Son Honors His Mother With a Gift to Help Others

By Susan Houston Klaus

The first things you learn about Leland Essary are that he’s exceptionally good humored, a great storyteller — and proud of his mother’s accomplishments.

Burnett Society member Leland and his mother, Theta Cole Bullington, shared a love of adventure and of helping others. Theta rose in her profession to be a respected leader in public health nursing; Leland enjoyed a decades-long career in teaching. Along the way, the mother and son didn’t hesitate to lend a hand to people in need.

Born in Stockville, Nebraska, Theta had her sights set on becoming a nurse.

“Her parents were not wealthy people,” Leland said. “When Mom graduated from high school, she went to teach to make money [to be able to go to the university and study nursing]. Her overall goal was not to be a teacher; her overall goal was to be a nurse. It meant a lot to her.”

In 1938, at age 29, Theta earned her general nursing degree. The next year, she received her Bachelor of Nursing degree from what is now the University of Nebraska Medical Center.

Theta was a nurse in Pennsylvania during World War II. Later, she moved to Oklahoma, where she worked with the Native American community and then went on to serve in public health nursing in Nevada and as director of public health nursing for Santa Cruz County, California.

A young Leland and his mom returned to Nebraska in the late 1950s, where she renewed her teaching certification, serving in one-room schools. Later, she worked in nursing for the educational service units in North Platte and Kearney.

Theta was always ready to help others. Leland remembers her writing a check to a friend of his and saying, “Pay me back when you can.”

Neighbors in rural Nebraska, with health care many miles away, would ask for her help because they knew she was an RN.

From his mother, Leland learned the value of hard work and pitching in where it was needed.

He worked cattle on his stepdad’s 5,700-acre Sandhills ranch from the time he was 11.

“You fix fences, you put up hay for the winter, you fix wells, herd cattle, chase cattle,” Leland said. “I bet I was on a horse five out of the seven days in a week.”

Leland graduated from McPherson County High School and Kearney State College. Like his mother, he became a teacher.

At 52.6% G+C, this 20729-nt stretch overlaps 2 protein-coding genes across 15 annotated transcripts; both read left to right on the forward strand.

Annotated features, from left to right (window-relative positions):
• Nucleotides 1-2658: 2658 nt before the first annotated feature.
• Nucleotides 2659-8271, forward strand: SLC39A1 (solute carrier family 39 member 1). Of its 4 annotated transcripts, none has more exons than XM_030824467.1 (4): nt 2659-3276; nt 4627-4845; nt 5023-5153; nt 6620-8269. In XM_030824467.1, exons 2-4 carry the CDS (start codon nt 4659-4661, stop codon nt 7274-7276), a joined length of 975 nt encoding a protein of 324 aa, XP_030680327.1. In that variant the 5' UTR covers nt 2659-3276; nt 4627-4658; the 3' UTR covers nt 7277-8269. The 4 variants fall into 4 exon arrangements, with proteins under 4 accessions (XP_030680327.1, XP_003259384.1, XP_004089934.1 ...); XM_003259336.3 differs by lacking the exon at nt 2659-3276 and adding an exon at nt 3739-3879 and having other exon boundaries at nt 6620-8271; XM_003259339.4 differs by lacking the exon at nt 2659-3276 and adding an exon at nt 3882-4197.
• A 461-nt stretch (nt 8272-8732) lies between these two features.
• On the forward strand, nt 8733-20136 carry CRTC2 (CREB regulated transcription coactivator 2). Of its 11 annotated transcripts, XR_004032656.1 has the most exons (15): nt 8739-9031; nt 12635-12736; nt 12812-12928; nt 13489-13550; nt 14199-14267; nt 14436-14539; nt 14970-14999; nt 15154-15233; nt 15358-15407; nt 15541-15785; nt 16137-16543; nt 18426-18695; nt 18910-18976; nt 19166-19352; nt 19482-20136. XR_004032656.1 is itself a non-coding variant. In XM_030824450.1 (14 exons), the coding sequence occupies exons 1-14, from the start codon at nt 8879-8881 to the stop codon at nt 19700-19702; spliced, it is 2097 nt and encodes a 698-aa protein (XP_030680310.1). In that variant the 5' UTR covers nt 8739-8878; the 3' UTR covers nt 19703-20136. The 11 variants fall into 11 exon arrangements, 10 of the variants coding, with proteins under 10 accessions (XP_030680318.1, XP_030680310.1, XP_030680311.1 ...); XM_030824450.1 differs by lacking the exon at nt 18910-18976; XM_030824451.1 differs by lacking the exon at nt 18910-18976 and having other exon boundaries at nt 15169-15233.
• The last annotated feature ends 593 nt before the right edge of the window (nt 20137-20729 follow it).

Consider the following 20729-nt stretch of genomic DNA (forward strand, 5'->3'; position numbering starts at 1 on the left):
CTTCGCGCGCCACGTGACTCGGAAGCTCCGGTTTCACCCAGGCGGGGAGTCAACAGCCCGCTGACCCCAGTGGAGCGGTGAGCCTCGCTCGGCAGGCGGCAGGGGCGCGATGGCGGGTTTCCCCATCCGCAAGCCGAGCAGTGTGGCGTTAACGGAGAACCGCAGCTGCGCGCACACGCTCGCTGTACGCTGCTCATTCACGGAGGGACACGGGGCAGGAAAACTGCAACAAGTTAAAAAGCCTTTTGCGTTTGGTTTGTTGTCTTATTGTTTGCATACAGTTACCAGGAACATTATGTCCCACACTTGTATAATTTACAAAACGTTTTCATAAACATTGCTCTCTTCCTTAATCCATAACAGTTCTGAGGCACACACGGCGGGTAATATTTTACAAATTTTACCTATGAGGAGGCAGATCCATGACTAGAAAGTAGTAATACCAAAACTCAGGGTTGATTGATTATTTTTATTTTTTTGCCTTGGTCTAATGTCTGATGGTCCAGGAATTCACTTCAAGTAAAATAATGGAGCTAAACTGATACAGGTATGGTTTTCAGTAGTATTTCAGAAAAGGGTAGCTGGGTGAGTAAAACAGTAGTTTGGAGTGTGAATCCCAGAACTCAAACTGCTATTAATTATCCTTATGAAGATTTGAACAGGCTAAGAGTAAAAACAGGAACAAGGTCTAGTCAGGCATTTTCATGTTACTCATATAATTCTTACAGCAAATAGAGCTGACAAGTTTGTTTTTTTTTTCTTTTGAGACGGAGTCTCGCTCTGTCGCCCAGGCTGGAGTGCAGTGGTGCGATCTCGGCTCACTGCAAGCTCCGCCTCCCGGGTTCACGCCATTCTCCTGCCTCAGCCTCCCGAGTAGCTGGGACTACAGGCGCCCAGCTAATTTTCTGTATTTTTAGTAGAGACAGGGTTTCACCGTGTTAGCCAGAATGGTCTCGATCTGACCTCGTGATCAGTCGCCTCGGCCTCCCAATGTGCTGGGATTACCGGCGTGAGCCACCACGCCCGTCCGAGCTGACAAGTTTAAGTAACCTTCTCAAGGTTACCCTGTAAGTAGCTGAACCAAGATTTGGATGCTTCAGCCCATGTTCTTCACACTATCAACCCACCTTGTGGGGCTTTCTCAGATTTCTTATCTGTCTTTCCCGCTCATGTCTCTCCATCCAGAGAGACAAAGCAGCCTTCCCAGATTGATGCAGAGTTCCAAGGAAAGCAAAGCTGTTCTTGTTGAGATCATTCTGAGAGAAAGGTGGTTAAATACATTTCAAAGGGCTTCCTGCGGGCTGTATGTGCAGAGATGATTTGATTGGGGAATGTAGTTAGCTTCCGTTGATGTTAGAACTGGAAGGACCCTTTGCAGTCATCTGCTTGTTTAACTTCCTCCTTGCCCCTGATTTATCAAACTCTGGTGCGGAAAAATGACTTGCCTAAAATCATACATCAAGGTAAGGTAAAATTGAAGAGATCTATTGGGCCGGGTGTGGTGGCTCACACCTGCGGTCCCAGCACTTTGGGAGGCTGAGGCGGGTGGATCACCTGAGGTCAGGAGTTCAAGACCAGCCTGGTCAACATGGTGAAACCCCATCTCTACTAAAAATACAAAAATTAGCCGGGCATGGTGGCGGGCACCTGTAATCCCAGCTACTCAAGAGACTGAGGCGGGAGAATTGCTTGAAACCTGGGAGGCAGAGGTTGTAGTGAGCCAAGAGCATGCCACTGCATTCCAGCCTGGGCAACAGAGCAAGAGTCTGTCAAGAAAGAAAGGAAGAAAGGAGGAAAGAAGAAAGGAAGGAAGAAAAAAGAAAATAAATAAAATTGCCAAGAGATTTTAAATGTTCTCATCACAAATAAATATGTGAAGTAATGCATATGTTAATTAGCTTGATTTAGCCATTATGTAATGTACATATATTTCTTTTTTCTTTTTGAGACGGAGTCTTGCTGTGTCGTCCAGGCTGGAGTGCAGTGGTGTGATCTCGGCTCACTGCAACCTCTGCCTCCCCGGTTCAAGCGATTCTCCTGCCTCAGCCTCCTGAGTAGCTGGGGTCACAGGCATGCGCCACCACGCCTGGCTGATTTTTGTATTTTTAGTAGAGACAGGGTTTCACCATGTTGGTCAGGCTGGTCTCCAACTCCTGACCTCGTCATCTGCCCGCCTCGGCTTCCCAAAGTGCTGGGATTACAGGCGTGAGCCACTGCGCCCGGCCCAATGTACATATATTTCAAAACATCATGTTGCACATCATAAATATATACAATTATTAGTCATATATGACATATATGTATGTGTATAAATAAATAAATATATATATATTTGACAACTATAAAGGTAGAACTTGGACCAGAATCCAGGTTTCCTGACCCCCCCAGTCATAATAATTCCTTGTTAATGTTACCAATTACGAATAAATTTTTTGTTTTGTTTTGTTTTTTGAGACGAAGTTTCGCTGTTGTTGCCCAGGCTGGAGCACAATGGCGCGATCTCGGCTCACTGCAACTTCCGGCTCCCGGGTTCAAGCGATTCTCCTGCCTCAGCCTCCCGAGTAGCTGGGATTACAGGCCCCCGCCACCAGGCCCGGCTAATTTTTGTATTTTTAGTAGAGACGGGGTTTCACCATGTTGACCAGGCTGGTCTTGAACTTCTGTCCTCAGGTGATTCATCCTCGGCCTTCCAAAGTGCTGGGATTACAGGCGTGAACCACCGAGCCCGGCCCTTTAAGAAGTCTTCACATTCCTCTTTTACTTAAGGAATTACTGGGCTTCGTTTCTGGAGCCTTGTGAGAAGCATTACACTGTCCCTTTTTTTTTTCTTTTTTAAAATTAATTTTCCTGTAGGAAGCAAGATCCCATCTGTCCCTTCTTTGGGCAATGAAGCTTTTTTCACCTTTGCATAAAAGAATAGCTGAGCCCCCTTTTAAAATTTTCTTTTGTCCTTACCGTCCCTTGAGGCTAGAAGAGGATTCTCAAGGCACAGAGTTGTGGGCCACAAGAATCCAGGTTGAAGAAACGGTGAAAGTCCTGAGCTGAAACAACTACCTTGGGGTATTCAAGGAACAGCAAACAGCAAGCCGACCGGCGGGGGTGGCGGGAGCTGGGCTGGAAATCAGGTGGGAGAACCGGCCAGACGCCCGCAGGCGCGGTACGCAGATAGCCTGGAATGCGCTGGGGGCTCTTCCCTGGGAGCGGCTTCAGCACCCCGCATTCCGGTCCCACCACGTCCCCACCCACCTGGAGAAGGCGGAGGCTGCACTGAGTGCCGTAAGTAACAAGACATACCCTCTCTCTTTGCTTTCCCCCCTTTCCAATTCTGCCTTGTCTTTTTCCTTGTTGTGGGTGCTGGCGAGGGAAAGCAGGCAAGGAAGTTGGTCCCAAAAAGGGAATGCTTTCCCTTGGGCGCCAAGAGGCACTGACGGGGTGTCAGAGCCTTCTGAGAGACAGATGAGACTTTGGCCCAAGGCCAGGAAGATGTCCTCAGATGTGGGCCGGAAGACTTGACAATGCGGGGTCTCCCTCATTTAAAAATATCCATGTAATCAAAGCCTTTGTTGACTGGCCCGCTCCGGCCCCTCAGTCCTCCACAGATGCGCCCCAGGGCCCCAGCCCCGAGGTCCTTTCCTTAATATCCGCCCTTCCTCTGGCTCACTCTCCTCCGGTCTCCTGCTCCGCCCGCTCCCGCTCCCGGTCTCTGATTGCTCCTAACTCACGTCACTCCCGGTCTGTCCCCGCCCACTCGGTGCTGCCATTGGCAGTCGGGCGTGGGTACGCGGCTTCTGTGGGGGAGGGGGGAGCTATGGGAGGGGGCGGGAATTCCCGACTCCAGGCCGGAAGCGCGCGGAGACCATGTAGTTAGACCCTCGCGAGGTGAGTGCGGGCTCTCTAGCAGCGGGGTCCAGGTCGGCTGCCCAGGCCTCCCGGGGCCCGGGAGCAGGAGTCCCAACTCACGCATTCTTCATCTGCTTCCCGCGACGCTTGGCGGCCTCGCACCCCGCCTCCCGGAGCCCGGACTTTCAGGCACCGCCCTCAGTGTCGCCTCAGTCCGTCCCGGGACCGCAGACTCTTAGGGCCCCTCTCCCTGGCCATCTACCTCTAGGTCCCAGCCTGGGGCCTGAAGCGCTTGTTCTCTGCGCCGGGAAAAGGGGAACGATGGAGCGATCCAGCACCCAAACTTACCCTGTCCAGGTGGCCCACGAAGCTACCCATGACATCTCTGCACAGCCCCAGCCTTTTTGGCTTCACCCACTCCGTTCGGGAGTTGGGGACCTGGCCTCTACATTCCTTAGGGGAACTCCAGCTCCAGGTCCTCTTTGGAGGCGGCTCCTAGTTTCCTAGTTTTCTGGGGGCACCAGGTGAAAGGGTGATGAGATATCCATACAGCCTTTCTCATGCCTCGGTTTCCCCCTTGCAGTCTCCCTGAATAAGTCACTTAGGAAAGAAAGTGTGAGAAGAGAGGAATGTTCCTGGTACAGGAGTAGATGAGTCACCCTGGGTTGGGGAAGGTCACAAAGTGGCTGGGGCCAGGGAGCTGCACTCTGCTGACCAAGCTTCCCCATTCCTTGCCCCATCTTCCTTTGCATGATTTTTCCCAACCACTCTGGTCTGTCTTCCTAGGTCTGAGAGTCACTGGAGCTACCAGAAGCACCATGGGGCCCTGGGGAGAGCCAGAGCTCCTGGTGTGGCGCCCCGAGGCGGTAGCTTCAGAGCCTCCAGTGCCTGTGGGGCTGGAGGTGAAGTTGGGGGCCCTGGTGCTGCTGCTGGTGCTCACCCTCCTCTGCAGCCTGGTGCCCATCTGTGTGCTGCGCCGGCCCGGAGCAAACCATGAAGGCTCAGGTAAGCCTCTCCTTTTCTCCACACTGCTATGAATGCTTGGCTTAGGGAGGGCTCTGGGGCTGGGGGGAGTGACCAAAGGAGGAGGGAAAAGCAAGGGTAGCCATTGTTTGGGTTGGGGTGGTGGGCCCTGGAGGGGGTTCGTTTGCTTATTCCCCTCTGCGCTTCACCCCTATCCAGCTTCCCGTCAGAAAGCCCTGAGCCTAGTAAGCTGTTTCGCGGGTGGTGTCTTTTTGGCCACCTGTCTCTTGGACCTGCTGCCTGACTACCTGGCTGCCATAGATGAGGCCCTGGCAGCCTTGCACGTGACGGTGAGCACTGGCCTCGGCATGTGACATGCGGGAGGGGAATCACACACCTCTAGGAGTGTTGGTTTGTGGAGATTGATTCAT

Leland had taught in Grand Island for eight years when he and three other teachers who enjoyed off-roading were lured by Arizona’s warm climate and plenty of places to ride off-road. Leland moved to Phoenix and joined Washington Elementary School, teaching sixth-grade math and some English.

For Leland, teaching turned out to be a lifelong vocation.

“In 30 years, I never had a class of kids that I just didn’t absolutely love,” he said.

Like his mother, Leland hasn’t hesitated to go the extra mile. A kind gesture nearly 25 years ago turned into a lasting friendship.

In 1999, he met up with a tour group of Amish people whose driver had had a health emergency. Leland volunteered to take them around southwest Colorado. He refused to accept any payment, so one member of the group invited him to visit them in Indiana.

He took them at their word. After he retired, he drove to Indiana, planning to stay a few days and return home. Leland ended up staying in the community for more than three months. He found himself again in the classroom, teaching math and English in a one-room school — the same kind of school at which his mother had taught when she returned to Nebraska.

Theta joined her son in Arizona after retiring in the late 1970s. She loved to travel and enjoyed her years in the Phoenix area.

Recently, Leland said, he had been thinking about how he could honor his mother, who died in 1995, and her career in nursing through his estate. He thought about the recognition Theta received in 1983 from the UNMC Alumni Association, which presented her with its inaugural Distinguished Alumnus Award.

It meant everything to her, Leland said.

“She was so honored by it,” he said, “I got to thinking, what could I do?”

Theta’s enthusiasm for her alma mater helped Leland decide on the perfect gift in her honor: the Theta C. Bullington College of Nursing Scholarship Fund.

It seemed an appropriate tribute to someone “who just lived the nursing profession” and knew it could be difficult for some to afford an education, Leland said.

The endowed gift, which was established as a bequest, will provide a lasting legacy for his mother for decades to come.

“Mom was a kindhearted soul,” Leland said. “She would be more than happy to have what she worked for go to help people in the profession.”

Theta Cole Bullington received the inaugural Distinguished Alumnus Award from UNMC in 1983.

UNMC Giving Day succeeds because of big-hearted donors like Jack

By Connie White